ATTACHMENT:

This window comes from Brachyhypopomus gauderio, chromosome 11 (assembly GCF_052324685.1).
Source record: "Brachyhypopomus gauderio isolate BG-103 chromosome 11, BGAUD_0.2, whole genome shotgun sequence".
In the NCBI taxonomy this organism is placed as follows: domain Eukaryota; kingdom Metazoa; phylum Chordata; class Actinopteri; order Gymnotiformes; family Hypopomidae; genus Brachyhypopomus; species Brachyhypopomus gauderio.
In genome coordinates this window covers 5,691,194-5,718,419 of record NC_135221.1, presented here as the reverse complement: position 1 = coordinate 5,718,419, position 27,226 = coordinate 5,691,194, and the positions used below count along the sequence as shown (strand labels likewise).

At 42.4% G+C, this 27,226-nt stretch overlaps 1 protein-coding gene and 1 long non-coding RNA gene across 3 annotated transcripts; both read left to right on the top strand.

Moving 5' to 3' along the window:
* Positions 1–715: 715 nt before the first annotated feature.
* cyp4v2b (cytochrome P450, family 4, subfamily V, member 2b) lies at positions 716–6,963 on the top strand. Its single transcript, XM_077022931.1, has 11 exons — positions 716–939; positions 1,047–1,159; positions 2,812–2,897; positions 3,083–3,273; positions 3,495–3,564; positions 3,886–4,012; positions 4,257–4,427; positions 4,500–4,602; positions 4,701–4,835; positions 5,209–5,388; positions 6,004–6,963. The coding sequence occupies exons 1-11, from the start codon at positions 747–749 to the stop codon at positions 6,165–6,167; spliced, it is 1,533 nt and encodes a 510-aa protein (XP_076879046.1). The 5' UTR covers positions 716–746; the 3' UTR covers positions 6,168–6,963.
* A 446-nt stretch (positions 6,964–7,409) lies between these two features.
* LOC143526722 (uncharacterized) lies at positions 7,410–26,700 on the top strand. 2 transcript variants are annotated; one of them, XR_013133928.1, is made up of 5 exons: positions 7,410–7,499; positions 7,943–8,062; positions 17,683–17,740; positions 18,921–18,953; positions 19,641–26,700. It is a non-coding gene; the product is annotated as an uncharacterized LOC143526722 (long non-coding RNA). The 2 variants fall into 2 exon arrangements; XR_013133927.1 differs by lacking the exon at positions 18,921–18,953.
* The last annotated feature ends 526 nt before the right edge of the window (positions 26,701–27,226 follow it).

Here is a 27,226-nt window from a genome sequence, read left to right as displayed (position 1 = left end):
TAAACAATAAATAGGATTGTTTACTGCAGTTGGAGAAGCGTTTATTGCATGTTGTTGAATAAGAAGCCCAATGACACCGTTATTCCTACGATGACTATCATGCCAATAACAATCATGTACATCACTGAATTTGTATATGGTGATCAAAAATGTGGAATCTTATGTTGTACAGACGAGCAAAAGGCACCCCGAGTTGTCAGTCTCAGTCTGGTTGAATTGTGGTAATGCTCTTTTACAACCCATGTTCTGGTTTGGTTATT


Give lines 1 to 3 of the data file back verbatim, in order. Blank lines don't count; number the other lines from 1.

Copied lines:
This window comes from Brachyhypopomus gauderio, chromosome 11 (assembly GCF_052324685.1).
Source record: "Brachyhypopomus gauderio isolate BG-103 chromosome 11, BGAUD_0.2, whole genome shotgun sequence".
In the NCBI taxonomy this organism is placed as follows: domain Eukaryota; kingdom Metazoa; phylum Chordata; class Actinopteri; order Gymnotiformes; family Hypopomidae; genus Brachyhypopomus; species Brachyhypopomus gauderio.